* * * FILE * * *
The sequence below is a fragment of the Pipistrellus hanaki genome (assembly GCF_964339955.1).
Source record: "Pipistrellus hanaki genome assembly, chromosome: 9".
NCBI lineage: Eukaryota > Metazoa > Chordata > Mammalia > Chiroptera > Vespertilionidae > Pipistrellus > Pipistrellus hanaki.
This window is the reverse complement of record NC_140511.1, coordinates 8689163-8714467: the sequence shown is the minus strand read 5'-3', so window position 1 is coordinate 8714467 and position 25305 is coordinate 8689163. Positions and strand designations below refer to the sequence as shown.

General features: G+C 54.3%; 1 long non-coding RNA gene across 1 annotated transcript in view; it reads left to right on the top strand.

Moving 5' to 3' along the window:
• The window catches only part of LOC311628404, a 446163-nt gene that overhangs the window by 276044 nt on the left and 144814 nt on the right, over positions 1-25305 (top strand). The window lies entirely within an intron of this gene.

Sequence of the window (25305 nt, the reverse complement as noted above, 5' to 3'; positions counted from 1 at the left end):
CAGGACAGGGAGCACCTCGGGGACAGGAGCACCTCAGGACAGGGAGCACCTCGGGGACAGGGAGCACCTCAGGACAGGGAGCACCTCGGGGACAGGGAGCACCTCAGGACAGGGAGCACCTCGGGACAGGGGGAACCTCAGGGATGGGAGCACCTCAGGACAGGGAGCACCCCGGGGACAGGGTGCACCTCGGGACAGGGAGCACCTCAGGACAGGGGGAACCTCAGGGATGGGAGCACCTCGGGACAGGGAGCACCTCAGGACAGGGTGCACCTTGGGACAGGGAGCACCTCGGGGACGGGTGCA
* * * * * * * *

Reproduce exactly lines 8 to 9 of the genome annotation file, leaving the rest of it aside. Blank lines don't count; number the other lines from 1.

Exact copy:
Sequence of the window (25305 nt, the reverse complement as noted above, 5' to 3'; positions counted from 1 at the left end):
CAGGACAGGGAGCACCTCGGGGACAGGAGCACCTCAGGACAGGGAGCACCTCGGGGACAGGGAGCACCTCAGGACAGGGAGCACCTCGGGGACAGGGAGCACCTCAGGACAGGGAGCACCTCGGGACAGGGGGAACCTCAGGGATGGGAGCACCTCAGGACAGGGAGCACCCCGGGGACAGGGTGCACCTCGGGACAGGGAGCACCTCAGGACAGGGGGAACCTCAGGGATGGGAGCACCTCGGGACAGGGAGCACCTCAGGACAGGGTGCACCTTGGGACAGGGAGCACCTCGGGGACGGGTGCA